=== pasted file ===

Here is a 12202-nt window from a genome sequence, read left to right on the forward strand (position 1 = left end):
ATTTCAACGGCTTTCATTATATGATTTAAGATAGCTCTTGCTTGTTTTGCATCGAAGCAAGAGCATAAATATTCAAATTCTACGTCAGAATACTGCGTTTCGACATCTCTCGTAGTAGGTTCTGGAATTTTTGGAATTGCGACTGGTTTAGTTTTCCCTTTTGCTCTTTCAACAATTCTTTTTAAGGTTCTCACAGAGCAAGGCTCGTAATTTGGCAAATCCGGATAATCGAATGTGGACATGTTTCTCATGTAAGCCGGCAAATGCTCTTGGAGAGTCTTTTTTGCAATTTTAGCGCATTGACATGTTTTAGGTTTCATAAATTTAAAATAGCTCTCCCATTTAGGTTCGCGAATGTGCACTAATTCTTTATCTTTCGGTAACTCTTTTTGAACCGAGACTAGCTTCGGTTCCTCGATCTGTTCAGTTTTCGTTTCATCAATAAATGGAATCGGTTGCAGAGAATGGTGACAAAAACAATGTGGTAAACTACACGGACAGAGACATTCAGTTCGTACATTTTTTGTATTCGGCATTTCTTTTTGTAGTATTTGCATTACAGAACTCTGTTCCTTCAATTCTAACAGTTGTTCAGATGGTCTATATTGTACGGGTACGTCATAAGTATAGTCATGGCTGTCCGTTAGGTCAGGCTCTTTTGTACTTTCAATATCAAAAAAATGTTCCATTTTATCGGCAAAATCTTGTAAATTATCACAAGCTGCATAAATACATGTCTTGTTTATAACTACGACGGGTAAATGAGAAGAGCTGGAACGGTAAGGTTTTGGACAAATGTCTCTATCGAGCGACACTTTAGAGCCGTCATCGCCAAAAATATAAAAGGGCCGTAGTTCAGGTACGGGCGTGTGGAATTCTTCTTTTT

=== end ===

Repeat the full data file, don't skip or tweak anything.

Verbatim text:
Here is a 12202-nt window from a genome sequence, read left to right on the forward strand (position 1 = left end):
ATTTCAACGGCTTTCATTATATGATTTAAGATAGCTCTTGCTTGTTTTGCATCGAAGCAAGAGCATAAATATTCAAATTCTACGTCAGAATACTGCGTTTCGACATCTCTCGTAGTAGGTTCTGGAATTTTTGGAATTGCGACTGGTTTAGTTTTCCCTTTTGCTCTTTCAACAATTCTTTTTAAGGTTCTCACAGAGCAAGGCTCGTAATTTGGCAAATCCGGATAATCGAATGTGGACATGTTTCTCATGTAAGCCGGCAAATGCTCTTGGAGAGTCTTTTTTGCAATTTTAGCGCATTGACATGTTTTAGGTTTCATAAATTTAAAATAGCTCTCCCATTTAGGTTCGCGAATGTGCACTAATTCTTTATCTTTCGGTAACTCTTTTTGAACCGAGACTAGCTTCGGTTCCTCGATCTGTTCAGTTTTCGTTTCATCAATAAATGGAATCGGTTGCAGAGAATGGTGACAAAAACAATGTGGTAAACTACACGGACAGAGACATTCAGTTCGTACATTTTTTGTATTCGGCATTTCTTTTTGTAGTATTTGCATTACAGAACTCTGTTCCTTCAATTCTAACAGTTGTTCAGATGGTCTATATTGTACGGGTACGTCATAAGTATAGTCATGGCTGTCCGTTAGGTCAGGCTCTTTTGTACTTTCAATATCAAAAAAATGTTCCATTTTATCGGCAAAATCTTGTAAATTATCACAAGCTGCATAAATACATGTCTTGTTTATAACTACGACGGGTAAATGAGAAGAGCTGGAACGGTAAGGTTTTGGACAAATGTCTCTATCGAGCGACACTTTAGAGCCGTCATCGCCAAAAATATAAAAGGGCCGTAGTTCAGGTACGGGCGTGTGGAATTCTTCTTTTT